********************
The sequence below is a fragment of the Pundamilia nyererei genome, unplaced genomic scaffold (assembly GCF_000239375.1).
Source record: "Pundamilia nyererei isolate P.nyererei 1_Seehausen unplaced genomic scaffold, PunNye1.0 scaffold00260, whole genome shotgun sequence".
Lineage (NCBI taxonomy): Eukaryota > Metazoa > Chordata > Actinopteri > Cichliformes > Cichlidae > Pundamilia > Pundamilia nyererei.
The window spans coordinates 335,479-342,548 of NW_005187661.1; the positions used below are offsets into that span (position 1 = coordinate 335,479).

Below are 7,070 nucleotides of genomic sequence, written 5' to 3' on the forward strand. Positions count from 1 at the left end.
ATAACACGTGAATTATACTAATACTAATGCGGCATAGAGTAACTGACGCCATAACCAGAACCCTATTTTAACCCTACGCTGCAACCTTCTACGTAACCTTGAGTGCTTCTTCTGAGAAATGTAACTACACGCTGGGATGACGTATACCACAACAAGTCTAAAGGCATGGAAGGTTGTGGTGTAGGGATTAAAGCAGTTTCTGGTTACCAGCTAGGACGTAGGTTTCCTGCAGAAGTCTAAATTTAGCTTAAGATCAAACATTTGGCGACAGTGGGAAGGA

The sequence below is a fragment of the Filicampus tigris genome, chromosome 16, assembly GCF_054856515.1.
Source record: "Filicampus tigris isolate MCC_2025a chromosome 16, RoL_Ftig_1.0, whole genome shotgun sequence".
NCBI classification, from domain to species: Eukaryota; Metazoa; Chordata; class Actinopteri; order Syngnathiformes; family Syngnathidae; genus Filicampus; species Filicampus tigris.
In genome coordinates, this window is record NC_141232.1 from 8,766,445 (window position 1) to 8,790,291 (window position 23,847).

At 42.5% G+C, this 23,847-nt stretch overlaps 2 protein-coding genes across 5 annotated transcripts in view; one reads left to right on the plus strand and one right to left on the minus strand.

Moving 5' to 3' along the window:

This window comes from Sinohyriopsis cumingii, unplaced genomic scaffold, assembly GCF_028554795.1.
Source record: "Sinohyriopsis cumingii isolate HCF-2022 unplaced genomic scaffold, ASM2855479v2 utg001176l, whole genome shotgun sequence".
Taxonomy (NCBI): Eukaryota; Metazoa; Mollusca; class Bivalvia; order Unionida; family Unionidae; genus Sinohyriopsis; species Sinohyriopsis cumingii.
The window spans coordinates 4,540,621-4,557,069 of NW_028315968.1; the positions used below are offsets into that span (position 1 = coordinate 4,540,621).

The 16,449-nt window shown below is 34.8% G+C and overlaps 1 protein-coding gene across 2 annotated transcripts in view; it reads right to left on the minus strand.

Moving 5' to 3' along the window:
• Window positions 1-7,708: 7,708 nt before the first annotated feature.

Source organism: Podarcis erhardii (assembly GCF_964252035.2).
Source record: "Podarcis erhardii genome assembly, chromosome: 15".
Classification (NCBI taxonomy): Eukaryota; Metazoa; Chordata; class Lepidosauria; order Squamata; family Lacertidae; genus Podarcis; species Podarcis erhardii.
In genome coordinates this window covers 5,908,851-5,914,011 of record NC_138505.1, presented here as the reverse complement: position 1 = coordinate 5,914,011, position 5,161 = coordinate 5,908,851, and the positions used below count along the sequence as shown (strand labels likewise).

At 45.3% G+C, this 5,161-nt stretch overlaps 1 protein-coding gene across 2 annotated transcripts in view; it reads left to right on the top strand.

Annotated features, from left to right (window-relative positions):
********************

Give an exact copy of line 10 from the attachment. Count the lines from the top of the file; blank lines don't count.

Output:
In genome coordinates, this window is record NC_141232.1 from 8,766,445 (window position 1) to 8,790,291 (window position 23,847).